Sogo bò, the Bamanan masquerade

by Elisabeth den Otter
 From September 2001 till September 2002, I spent a year doing more in-depth research, together with Mamadou Kéïta, my Malinese counterpart. The aim was to study and document the traditional masquerades of the Bamanan in the area of Ségou: the history, function and meaning of the puppets/masks, as well as the accompanying music, songs and dances, from an anthropological perspective and considering the social context and the changes that occur therein. The project was coordinated by N.G.O. 'Alphalog' (Ségou). The Royal Tropical Institute (Amsterdam), where I worked as curator of the Department of Ethnomusicology, paid my salary and my travel expenses. The expenses in Mali, including the production of books and video documentaries, were paid by the Prince Claus Fund (The Hague).

The masquerades of a number of villages in the area of Ségou were studied in their social context, in order to document and safeguard this important aspect of the cultural patrimony of the Bamanan. To achieve this, a number of masks/puppets have been inventoried, classified and described. In view of their importance, the songs which accompany the masks/puppets have been analyzed as a form of narration. The social function and the organization of the masquerades by the youth associations was also studied.


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The research resulted in the publication of the book 'Sogo bò. La fête des masques bamanan', by Elisabeth den Otter and Mamadou Kéïta, in 2002. It numbers 132 pages, with 78 color photographs, and was printed by Imprim Color (Bamako): 700 copies in French and 300 copies in Bamanan. A number of books were distributed free of charge to libraries, youth centers, cultural associations, research institutions, and the villages implicated in the research. The remaining copies will be sold through the National Museum, libraries, large hotels, etc; the proceeds will be used by Alphalog for future cultural projects.

Two video documentaries were produced as well, in cooperation with CESPA (Centre de Services de Production Audiovisuelle), Bamako:
-- 'Kirango sogo bò', on the masquerade of Kirango, including the social context such as the activities of the youth association which organizes the masquerade. (40 minutes)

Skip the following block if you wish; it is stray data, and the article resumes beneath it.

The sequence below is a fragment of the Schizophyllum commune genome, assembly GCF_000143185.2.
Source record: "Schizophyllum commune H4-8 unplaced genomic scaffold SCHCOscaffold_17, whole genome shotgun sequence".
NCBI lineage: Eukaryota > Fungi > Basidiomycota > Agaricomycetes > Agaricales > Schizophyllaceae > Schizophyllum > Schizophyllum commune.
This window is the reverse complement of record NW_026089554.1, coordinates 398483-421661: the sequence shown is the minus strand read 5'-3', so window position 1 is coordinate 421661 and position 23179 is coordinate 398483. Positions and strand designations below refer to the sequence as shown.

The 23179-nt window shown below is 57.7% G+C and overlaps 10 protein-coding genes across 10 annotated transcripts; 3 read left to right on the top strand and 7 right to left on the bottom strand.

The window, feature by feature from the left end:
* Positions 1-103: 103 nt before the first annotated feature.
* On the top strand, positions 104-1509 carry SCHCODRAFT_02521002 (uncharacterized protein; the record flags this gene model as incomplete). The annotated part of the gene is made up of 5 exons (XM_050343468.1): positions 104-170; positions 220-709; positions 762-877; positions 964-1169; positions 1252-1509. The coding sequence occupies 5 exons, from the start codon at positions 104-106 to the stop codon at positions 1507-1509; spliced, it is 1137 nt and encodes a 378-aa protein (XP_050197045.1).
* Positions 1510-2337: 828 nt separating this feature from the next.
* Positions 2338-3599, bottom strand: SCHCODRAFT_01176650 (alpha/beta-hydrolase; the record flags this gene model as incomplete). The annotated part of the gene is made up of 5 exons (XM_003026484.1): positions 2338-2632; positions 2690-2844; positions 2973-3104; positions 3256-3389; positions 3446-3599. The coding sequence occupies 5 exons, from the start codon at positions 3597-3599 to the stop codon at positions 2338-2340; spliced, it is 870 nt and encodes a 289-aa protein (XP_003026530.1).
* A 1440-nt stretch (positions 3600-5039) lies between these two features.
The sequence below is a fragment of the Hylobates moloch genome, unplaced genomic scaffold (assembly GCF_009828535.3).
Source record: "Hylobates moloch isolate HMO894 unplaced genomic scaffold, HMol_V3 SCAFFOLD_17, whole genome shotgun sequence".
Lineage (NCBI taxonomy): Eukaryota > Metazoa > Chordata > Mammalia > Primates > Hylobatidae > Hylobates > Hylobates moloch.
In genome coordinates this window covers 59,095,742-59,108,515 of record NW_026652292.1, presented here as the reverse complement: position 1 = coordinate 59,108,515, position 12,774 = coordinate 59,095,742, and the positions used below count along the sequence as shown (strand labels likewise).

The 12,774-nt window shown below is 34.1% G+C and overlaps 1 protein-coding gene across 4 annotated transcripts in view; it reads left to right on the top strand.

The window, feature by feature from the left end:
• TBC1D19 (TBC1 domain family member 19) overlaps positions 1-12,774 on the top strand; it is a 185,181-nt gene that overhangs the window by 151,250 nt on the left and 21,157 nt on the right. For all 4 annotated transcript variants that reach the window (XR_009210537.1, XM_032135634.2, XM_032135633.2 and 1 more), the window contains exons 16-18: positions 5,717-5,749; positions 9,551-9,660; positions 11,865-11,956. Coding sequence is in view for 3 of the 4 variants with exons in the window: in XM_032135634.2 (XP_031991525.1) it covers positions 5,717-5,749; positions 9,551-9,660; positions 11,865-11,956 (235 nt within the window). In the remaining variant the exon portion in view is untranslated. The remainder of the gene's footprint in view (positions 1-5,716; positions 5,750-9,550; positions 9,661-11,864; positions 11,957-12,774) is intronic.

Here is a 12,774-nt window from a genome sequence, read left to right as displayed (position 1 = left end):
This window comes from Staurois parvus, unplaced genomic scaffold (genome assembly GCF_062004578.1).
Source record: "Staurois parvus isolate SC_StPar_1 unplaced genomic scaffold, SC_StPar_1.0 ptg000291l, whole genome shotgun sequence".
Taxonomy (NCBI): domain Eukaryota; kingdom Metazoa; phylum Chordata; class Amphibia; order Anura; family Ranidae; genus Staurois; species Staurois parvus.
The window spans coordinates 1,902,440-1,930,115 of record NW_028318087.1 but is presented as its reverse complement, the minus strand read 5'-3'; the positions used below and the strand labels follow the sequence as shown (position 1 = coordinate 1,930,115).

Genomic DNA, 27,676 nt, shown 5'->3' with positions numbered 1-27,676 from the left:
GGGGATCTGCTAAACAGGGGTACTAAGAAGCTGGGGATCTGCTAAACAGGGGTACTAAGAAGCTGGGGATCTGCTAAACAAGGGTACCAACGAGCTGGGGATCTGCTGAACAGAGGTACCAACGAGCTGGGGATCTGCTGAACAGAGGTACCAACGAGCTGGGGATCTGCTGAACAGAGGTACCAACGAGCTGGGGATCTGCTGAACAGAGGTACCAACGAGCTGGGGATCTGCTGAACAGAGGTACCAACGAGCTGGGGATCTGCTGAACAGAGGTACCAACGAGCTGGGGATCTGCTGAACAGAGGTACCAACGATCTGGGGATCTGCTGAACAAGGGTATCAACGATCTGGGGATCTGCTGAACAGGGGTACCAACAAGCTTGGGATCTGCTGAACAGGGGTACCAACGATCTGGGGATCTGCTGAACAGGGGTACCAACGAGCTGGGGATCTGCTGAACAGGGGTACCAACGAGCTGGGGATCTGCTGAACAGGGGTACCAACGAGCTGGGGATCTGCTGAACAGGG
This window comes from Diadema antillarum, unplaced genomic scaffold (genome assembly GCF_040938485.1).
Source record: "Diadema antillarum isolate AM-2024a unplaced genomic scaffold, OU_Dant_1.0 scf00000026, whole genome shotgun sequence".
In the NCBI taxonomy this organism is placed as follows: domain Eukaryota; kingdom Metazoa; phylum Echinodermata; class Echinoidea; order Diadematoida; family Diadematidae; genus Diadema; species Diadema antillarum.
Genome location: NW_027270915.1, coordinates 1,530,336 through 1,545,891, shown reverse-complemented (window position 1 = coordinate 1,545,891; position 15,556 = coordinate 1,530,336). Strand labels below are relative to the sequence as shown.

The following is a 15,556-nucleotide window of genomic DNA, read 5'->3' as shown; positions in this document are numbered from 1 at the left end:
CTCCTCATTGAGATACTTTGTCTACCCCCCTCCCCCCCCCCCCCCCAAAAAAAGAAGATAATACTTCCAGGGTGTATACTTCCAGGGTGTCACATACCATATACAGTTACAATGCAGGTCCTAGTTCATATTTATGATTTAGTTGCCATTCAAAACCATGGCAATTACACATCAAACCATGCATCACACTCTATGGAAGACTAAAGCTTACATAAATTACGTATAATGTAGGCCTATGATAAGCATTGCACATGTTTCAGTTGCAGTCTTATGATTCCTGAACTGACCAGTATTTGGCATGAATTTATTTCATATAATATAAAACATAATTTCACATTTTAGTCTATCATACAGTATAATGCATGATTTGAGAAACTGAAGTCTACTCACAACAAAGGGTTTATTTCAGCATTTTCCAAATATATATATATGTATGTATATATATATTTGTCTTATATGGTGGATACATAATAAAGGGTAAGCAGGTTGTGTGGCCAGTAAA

-- 'Pelengana jiritigèw', about a family of blacksmiths who also carve puppets and masks; some masks of the masquerade of Pelengana are shown in action. (10 minutes)
A limited number of VHS-copies of the videos have been distributed to the villages and the research institutions directly implicated in the research.

The original material (slides and videotapes) has been deposited with the National Museum in Bamako, accompanied by descriptive lists and copies of the book in French and Bamanan.


Collective memory

An interesting aspect was the relation of the actual (non-religious) masquerade with the old initiation societies of the Bamanan: Ntomo, Kòmò, Nama, Kònò, Ciwara, Kòrè. During the masquerades, we see the Ntomo and Ciwara societies appear in the form of masks, the Kòmò society in the form of row dances, and the Nama society in the form of a puppet made of straw. Faaro, the water deity, is represented as a rod puppet. These survivals may be seen as a 'collective memory' of animistic rituals now forbidden by Islam.


The Ntomo mask - photograph by Elisabeth den Otter

The Ntomo mask


The Ciwara masks - photograph by Elisabeth den Otter

The Ciwara masks


Sogo Nama - photograph by Elisabeth den Otter

Sogo Nama


Faaro, the water deity - photograph by Elisabeth den Otter

Faaro, the water deity


The future

Another aspect which interested us was the future of the masquerades: will they disappear, change into 'folklore' which has little relation to village life, or adapt to modern times? Reason for optimism was a mask made by Modibo, a young man from Pelengana, at his own initiative and expense. It represents an antelope, beautifully painted, with small fish and antelopes on its horns and decorated with a sun, a moon and a star. Small lights attached to it light up at night. Its name is 'Madanitile' (the Sun of Madani), as it is named after Modibo's father, a famous sculptor in his days.


Modibo with 'Madanitile' - photograph by Elisabeth den Otter

Modibo with 'Madanitile'


This 'total theater', where various expressive forms come together and in which the public plays an active role, expresses the values of society and transmits them to the next generation. It is a way of continuing tradition, and an important means of cultural identity.

Because of factors such as modern education, ubanisation, migration, influence of Islam, and lack of (financial) means, many villages do not perform their masquerades anymore. But there are also more recent influences, such as tourism, that contribute to changes in the masquerade.

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